Chemo was finally over; it was time to prepare for 32 rounds of radiation. Before then, there was a break during which I got my port taken out. It would be a few weeks before I started, and those weeks were some of the worst of my life.
I’d been sick, and in so much pain, I was too busy to really look at myself. And when I did, my spirits crashed. I’d lost my hair, eyebrows and eyelashes. I had an indentation where a breast had been; the scar was over an inch wide due to the many surgeries. The other breast was smaller and misshapened. The long showers I used to enjoy had become a chore. I got in and out; never looking at my chest.
To make matters worse, my plastic surgeon, Dr. Morrissey, told me that after everything, reconstruction was going to be extremely difficult. He recommended that I see a micro surgeon.
I fell into a funk that was difficult to climb out of. For a few weeks, I mourned.
But I had to get on with life; to finish treatment. I met with Dr. Cardiges, my radiologist, and began the once a day trek to have radiation treatment.
The procedure doesn’t hurt, but it’s grueling; five days a week. They painstakingly position you on what’s basically a slab and tell you not to move; then they leave through steel double doors. The machine moves around, then you hear a loud buzzing as the radiation is being administered. Again, you have to be perfectly still while this is going on; which in my case was about 20 minutes.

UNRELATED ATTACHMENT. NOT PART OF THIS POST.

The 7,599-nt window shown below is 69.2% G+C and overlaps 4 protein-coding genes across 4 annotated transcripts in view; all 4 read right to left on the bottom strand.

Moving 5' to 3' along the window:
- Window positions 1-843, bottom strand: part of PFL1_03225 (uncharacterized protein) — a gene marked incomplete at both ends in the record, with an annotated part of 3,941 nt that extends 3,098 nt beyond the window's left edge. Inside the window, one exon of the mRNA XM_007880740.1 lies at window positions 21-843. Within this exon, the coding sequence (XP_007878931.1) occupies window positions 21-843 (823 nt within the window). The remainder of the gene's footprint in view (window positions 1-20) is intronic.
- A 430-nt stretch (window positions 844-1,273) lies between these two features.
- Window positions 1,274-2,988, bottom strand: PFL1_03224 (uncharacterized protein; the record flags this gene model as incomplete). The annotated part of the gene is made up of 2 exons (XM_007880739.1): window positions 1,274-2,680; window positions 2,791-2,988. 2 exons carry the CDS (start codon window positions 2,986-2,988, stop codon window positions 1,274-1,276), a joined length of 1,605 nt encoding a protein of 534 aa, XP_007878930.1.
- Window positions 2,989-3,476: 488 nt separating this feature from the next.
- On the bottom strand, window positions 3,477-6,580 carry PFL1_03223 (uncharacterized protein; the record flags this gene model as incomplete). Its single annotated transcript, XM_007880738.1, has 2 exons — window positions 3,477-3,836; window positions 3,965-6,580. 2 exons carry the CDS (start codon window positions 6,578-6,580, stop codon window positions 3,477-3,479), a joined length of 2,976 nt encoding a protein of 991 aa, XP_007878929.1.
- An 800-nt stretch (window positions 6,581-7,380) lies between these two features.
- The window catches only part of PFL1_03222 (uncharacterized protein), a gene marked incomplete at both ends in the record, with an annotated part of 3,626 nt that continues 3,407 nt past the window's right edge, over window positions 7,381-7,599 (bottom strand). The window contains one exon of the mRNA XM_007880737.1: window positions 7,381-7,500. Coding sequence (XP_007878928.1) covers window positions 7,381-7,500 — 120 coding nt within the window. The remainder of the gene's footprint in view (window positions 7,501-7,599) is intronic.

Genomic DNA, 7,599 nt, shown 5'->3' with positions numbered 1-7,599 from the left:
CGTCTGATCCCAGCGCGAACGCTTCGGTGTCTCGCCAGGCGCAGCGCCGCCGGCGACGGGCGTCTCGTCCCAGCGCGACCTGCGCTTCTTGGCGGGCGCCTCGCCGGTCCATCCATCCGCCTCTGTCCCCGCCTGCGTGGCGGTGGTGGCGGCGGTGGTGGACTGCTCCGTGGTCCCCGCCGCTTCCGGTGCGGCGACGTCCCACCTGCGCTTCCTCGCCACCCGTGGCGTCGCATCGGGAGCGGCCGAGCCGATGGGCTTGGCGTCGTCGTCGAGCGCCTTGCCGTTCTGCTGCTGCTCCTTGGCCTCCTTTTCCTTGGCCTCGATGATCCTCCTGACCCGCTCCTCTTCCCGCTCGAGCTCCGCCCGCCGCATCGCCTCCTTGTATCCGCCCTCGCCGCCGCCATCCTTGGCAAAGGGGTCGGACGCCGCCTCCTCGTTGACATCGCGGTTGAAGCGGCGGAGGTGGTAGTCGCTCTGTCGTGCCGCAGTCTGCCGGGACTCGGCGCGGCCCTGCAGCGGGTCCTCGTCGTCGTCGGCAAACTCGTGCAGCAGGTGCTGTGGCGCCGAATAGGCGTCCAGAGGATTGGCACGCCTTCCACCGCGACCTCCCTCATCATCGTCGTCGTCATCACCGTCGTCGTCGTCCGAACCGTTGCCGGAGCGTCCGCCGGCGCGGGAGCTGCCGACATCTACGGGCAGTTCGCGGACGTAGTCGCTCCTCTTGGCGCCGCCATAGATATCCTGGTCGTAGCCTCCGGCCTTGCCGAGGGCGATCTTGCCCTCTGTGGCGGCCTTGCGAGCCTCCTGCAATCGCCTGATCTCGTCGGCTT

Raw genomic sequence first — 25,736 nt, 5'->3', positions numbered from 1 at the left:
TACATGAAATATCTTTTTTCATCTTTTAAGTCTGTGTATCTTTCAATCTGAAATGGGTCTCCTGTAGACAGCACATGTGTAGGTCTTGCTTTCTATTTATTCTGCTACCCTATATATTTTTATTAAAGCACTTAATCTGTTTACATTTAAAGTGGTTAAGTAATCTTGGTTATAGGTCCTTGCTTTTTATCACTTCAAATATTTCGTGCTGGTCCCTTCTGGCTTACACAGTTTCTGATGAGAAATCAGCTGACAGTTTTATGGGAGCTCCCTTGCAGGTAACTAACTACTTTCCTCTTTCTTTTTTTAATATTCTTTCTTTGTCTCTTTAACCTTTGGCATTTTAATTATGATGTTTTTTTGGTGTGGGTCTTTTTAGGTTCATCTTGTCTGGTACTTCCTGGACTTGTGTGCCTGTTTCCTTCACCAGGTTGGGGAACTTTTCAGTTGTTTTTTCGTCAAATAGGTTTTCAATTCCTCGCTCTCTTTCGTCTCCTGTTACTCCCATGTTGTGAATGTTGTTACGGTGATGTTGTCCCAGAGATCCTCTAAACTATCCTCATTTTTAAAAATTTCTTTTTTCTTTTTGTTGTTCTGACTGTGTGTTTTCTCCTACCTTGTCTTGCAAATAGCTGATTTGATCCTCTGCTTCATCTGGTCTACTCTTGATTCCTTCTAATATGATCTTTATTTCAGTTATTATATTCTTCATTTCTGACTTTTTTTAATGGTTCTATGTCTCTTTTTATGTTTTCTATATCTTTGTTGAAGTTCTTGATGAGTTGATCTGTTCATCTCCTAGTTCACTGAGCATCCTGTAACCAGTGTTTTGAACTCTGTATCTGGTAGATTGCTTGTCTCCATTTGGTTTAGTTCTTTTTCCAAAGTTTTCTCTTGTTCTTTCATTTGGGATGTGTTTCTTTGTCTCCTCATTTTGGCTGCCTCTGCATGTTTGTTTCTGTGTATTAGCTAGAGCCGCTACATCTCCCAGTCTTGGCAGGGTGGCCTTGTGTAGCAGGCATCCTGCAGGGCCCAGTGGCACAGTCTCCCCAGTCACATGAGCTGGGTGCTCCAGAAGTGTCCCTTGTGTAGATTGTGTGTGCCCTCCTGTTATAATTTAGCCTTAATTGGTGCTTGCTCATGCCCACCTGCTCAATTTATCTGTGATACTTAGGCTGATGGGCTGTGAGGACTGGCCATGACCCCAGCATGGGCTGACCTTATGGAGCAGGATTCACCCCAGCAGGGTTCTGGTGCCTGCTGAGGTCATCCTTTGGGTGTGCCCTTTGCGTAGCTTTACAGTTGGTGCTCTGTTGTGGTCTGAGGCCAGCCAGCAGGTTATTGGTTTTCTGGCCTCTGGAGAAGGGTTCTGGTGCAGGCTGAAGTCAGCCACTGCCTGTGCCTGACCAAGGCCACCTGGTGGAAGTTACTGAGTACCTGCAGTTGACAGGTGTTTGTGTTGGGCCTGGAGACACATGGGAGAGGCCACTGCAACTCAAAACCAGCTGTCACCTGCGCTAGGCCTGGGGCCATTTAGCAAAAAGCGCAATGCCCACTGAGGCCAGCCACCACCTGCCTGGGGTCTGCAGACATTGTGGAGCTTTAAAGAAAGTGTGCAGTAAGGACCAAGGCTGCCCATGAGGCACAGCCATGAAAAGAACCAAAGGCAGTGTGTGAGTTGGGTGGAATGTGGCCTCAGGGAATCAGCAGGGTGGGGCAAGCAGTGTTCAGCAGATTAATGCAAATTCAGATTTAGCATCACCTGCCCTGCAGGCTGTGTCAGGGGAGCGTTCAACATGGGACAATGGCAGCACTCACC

Of course, when you’re told to be still, your nose begins to itch or you have to sneeze. The entire time the machine is rotating around you, it seems like all your body parts are screaming to move. Finally, with only two more weeks of radiation left to go, Dr. Cardiges told me that all my scans came back cancer- free! I was thrilled, anxious to finish and schedule reconstruction.
That came in the form of Dr. Neal Topham of Fox Chase. For several reasons, we didn’t think I was a candidate for a DIEP procedure, but Dr. Topham thrilled me when he said I was.
DIEP is a muscle sparing procedure, where they take a large section of your lower abdomen, skin, fat and blood vessels, and move it to fashion a new breast. The TRAM flap, its predecessor, took muscle as well. The big bonus is you get a tummy tuck out of the deal. However, you have two surgical sites, and it’s painful. Thank God for excellent drugs.
I came home with drain tubes coming out of my breast, and now my abdomen. The transition to becoming a cyborg was nearly complete; at least, that’s what it looked like. But boy, I had one awesome (and larger) new boob. We called it the “bionic baby Barbie boob.” Bionic, because they made it better, baby because it was new, and Barbie because it didn’t have a nipple.
They put a breast implant into ol’ lefty, the somewhat intact breast, to match righty. Unfortunately, it didn’t. Dr. Topham’s intern asked if I’d like them to make the new boob smaller. When I realized he wasn’t kidding, I explained that unless the new boob tried to kill me too, it was staying where it was. Let’s get on with getting ol’ lefty as big as the new one.
I’m almost out of the woods; I still have to have a nipple created on my Barbie boob. I also have to have CAT and bone scans once or twice a year, which is a pill.
It’s been the roughest three years of my life, but it’s also been wonderful. There have been people who’ve prayed for me, made dinners for me, sent gifts, offered to clean my house, and the list goes on. I’m so thankful to all of them, words can’t express it.
My family was amazing. I was never alone in the chemo ward, and I was chauffeured everywhere. And Matt? Even when I didn’t have a hair on my body or face, and drain tubes seemingly everywhere, he never let a day go by without telling me that I was the most beautiful woman in the world.
They say when God closes a door, he opens a window. In my case, he sent a wrecking ball and took out the entire wall.